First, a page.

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Poverty Facts and Stats

Poverty Facts and Stats
This figure is based on purchasing power parity (PPP), which basically suggests that prices of goods in countries tend to equate under floating exchange rates and therefore people would be able to purchase the same quantity of goods in any country for a given sum of money. That is, the notion that a dollar should buy the same amount in all countries. Hence if a poor person in a poor country living on a dollar a day moved to the U.S. with no changes to their income, they would still be living on a dollar a day. The new poverty line of $1.25 a day was recently announced by the World Bank (in 2008). For many years before that it had been $1 a day. But the $1 a day used then would be $1.45 a day now if just inflation was accounted for. The new figures from the World Bank therefore confirm concerns that poverty has not been reduced by as much as was hoped, although it certainly has dropped since 1981.

http://www.globalissues.org/article/26/poverty-facts-and-stats

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Poverty Overview The World Bank Group’s mission is carved in stone at our Washington headquarters: “Our Dream is a World Free of Poverty.” This mission underpins all of our analytical, operational, and convening work in more than 145 client countries, and is bolstered by our goals of ending extreme poverty within a generation and promoting shared prosperity in a sustainable manner across the globe. There has been marked progress on reducing poverty over the past decades. The world attained the first Millennium Development Goal target—to cut the 1990 poverty rate in half by 2015—five years ahead of schedule, in 2010. Despite this progress, the number of people living in extreme poverty globally remains unacceptably high. According to the most recent estimates, in 2012, 12.7 percent of the world’s population lived at or below $1.90 a day.

Economic issues (44%) biggest problems facing NZ; Housing shortage/ Housing affordability at record high 14% in June – highest in Auckland (21%) and young New Zealanders (18%) In New Zealand, a cross-section of 1,000 men and women aged 14 or over were interviewed by telephone in June 2015. Respondents were asked: “Firstly, what do you think is the most important problem facing the World today?” and “What do you think is the most important problem facing New Zealand today?” The research conducted was both qualitative (in that people were asked to use their own words) and quantitative (in that the ‘open-ended’ responses were analysed and ‘coded’ so that the results could be counted and reported as percentages). In June 2015, Economic issues 44% (up 4% since March 2015) are still clearly the most important problems facing New Zealand and the biggest problems facing the World today are once again Economic Issues 32% (up 7%) according to the latest Roy Morgan Research conducted in June 2015.

National Poverty Center How does the United States measure poverty? The United States determines the official poverty rate using poverty thresholds that are issued each year by the Census Bureau. The thresholds represent the annual amount of cash income minimally required to support families of various sizes. The methodology for calculating the thresholds was established in the mid-1960s and has not changed in the intervening years. Why Poverty Are women better at getting out of poverty than men? To find out more and get teaching resources, go to www.whypoverty.net Rafea is the second wife of a Bedouin husband. She is selected to attend the Barefoot College in India that takes uneducated middle-aged women from poor communities and trains them to become solar engineers. The college's 6-month programme brings together women from all over the world.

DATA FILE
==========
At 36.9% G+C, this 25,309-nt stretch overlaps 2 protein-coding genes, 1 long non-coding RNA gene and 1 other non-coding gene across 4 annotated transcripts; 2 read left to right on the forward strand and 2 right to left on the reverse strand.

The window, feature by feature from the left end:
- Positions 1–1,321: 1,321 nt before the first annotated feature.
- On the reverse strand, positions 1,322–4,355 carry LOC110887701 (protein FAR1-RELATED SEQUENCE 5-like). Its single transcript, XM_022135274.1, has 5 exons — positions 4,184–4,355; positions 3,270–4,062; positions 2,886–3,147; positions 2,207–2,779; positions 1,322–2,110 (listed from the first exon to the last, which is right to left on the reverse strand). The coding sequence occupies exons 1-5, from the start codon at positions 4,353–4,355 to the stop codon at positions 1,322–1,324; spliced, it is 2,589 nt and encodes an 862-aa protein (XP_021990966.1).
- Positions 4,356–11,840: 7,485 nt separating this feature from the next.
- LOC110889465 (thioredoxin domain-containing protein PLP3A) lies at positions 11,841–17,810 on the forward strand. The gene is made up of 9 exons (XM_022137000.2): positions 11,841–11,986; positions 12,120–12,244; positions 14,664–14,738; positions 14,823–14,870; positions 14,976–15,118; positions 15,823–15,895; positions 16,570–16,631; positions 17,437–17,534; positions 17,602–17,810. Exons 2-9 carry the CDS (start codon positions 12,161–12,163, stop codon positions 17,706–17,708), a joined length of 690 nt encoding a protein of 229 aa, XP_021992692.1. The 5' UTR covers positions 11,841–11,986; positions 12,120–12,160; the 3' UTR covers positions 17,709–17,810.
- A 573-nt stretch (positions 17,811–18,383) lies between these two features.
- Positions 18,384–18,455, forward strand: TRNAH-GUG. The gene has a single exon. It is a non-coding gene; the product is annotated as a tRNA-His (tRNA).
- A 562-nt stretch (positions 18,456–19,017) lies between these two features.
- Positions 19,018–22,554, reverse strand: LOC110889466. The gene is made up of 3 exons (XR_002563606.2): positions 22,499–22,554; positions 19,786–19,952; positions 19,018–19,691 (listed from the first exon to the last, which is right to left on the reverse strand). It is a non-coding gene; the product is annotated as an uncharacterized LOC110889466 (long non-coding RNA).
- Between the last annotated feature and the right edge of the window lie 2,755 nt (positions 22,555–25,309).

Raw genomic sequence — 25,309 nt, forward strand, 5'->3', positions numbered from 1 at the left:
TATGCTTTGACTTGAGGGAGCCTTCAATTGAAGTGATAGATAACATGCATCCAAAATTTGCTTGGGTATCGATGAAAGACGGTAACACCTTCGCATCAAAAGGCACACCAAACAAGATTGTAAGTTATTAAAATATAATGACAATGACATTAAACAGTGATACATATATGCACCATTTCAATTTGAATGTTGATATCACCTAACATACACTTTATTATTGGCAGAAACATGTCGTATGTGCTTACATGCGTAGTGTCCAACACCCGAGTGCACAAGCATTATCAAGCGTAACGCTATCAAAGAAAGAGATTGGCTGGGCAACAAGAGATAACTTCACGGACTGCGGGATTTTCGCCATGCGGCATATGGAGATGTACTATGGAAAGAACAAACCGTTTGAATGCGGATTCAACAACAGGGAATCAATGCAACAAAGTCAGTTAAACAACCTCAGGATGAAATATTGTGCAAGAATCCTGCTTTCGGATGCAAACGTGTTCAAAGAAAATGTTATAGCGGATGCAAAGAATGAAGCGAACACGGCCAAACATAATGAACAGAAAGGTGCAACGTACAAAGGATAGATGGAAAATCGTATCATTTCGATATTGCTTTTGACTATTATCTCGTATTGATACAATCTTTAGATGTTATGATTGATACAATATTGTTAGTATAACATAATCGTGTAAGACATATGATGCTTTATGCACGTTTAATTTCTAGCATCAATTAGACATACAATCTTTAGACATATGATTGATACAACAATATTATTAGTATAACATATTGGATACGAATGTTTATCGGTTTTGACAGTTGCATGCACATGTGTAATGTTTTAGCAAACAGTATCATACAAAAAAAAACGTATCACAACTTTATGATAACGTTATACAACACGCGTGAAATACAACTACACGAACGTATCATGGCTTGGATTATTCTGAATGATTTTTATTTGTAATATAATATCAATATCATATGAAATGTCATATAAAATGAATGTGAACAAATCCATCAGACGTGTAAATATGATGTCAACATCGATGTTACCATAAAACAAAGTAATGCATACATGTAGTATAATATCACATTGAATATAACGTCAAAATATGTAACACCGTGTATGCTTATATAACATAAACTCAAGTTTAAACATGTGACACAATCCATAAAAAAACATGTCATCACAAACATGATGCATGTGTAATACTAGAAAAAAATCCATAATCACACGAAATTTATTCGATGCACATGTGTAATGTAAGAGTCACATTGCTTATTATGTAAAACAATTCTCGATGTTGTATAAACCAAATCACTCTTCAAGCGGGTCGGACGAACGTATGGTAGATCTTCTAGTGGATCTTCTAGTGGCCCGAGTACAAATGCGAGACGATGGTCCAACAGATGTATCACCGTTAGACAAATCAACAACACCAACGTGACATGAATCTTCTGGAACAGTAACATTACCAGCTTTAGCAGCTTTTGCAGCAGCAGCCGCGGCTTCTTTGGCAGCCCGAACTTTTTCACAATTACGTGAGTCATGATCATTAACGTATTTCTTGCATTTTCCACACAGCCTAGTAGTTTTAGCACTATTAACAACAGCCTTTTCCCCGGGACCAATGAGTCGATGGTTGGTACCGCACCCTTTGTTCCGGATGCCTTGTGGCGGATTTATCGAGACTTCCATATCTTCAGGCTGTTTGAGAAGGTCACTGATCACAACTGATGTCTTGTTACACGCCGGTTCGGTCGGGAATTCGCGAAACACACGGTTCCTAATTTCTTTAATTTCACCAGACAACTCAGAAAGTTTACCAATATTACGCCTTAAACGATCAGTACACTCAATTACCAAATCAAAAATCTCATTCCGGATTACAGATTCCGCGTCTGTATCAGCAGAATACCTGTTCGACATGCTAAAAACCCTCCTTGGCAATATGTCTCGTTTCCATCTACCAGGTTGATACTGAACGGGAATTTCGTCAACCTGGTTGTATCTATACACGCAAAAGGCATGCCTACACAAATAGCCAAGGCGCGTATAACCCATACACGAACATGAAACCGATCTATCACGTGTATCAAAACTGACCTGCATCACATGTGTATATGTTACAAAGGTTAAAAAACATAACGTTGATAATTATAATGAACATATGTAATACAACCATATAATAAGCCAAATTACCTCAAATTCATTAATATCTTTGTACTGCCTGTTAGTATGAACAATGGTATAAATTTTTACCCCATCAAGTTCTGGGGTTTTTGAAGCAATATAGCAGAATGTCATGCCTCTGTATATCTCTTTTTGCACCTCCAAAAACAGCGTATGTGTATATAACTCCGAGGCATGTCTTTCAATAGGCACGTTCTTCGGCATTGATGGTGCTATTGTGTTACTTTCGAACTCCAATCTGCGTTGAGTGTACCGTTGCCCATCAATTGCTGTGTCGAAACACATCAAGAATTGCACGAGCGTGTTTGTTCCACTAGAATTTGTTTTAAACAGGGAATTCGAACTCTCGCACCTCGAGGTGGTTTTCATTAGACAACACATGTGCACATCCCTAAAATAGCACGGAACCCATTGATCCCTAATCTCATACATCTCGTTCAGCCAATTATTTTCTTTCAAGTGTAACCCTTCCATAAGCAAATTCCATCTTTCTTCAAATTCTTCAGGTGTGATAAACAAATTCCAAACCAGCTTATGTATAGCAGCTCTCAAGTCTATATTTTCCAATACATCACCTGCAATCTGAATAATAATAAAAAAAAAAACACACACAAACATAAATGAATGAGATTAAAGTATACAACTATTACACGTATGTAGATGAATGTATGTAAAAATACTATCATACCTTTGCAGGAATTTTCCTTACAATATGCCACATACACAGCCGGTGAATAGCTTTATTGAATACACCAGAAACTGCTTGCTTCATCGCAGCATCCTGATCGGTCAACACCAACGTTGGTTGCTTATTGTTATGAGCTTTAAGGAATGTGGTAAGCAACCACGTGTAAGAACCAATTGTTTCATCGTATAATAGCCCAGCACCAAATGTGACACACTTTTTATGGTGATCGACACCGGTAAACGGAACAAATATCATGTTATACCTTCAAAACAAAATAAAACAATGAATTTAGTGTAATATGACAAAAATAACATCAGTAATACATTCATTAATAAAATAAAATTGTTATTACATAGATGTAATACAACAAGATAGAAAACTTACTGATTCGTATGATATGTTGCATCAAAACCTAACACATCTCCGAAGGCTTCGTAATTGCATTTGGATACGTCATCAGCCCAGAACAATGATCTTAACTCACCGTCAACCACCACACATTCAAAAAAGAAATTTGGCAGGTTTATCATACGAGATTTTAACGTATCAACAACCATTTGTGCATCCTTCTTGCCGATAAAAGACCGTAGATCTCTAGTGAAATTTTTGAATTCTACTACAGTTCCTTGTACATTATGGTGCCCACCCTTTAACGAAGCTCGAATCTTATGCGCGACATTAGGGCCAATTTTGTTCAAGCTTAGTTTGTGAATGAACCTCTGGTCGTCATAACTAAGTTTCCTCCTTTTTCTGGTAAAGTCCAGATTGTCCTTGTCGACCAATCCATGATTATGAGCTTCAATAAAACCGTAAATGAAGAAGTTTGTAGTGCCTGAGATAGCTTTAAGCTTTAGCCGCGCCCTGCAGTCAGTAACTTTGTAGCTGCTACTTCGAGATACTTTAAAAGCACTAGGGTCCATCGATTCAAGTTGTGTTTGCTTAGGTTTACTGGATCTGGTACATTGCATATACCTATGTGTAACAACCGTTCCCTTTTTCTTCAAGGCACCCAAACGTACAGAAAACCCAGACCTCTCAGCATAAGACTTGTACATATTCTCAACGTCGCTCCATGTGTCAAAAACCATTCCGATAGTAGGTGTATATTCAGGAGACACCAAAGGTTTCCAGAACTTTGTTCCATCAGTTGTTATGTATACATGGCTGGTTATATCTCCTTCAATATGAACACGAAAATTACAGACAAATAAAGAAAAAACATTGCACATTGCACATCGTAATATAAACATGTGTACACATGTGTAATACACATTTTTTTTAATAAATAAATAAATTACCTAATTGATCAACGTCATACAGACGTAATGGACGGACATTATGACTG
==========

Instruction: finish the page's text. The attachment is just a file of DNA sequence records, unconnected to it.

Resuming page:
Explore 20th Century London Families and households got smaller throughout the 20th century. Women in the late 19th century gave birth, on average, to 4.6 children during their lifetime. Having ten or more children was not uncommon. By the 1950s the average had fallen to 2.19 children per woman and by the end of the century London's 'fertility rate' was 1.76 children per woman. London's 'crude birth rate', a measure of population growth, also fell dramatically over the century.

15 Shocking Poverty Statistics That Are Skyrocketing As The American Middle Class Continues To Be Slowly Wiped Out The "America" that so many of us have taken for granted for so many decades is literally disintegrating right in front of our eyes. Most Americans are still operating under the delusion that the United States will always be "the wealthiest nation" in the world and that our economy will always produce large numbers of high paying jobs and that the U.S. will always have a very large middle class. But that is not what is happening. The very foundations of the U.S. economy have rotted away and we now find ourselves on the verge of an economic collapse. For Educators - WhyPoverty.net Educator’s/Facilitator’s Guide There are resources for Educators & Facilitators based around each film and the key issues they raise, with suggestions for discussions, activities and further reading. These are designed to help people use the films as educational tools or as starting points for discussion. You’ll find them across the site to access as pages and PDFs. You can… DVD Box Set

Review of the impact of housing and health-related infrastructure on Indigenous health « Reviews « Physical environment « Determinants Last update: 2008 Peer review: No Introduction The World Health Organisation (WHO) defines environmental health as encompassing those elements of human health that are influenced by physical, chemical, biological, social and psychological factors in the environment.

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